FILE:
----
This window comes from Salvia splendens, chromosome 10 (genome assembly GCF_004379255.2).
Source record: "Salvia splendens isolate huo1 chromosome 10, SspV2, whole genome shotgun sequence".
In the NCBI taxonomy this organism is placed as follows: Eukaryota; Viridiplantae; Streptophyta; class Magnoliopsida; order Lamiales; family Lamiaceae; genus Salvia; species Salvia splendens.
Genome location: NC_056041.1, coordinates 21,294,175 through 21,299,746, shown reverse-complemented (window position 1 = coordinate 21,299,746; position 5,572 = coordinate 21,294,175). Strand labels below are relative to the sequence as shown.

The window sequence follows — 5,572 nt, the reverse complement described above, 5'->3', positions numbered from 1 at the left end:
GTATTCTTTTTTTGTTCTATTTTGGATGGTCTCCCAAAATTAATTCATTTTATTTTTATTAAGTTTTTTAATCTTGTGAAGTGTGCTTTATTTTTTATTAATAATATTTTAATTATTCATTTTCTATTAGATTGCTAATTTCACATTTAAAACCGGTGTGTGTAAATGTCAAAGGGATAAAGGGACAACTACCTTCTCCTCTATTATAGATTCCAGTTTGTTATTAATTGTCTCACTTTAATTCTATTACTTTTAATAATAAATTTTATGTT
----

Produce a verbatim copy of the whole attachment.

This window comes from Salvia splendens, chromosome 10 (genome assembly GCF_004379255.2).
Source record: "Salvia splendens isolate huo1 chromosome 10, SspV2, whole genome shotgun sequence".
In the NCBI taxonomy this organism is placed as follows: Eukaryota; Viridiplantae; Streptophyta; class Magnoliopsida; order Lamiales; family Lamiaceae; genus Salvia; species Salvia splendens.
Genome location: NC_056041.1, coordinates 21,294,175 through 21,299,746, shown reverse-complemented (window position 1 = coordinate 21,299,746; position 5,572 = coordinate 21,294,175). Strand labels below are relative to the sequence as shown.

The window sequence follows — 5,572 nt, the reverse complement described above, 5'->3', positions numbered from 1 at the left end:
GTATTCTTTTTTTGTTCTATTTTGGATGGTCTCCCAAAATTAATTCATTTTATTTTTATTAAGTTTTTTAATCTTGTGAAGTGTGCTTTATTTTTTATTAATAATATTTTAATTATTCATTTTCTATTAGATTGCTAATTTCACATTTAAAACCGGTGTGTGTAAATGTCAAAGGGATAAAGGGACAACTACCTTCTCCTCTATTATAGATTCCAGTTTGTTATTAATTGTCTCACTTTAATTCTATTACTTTTAATAATAAATTTTATGTT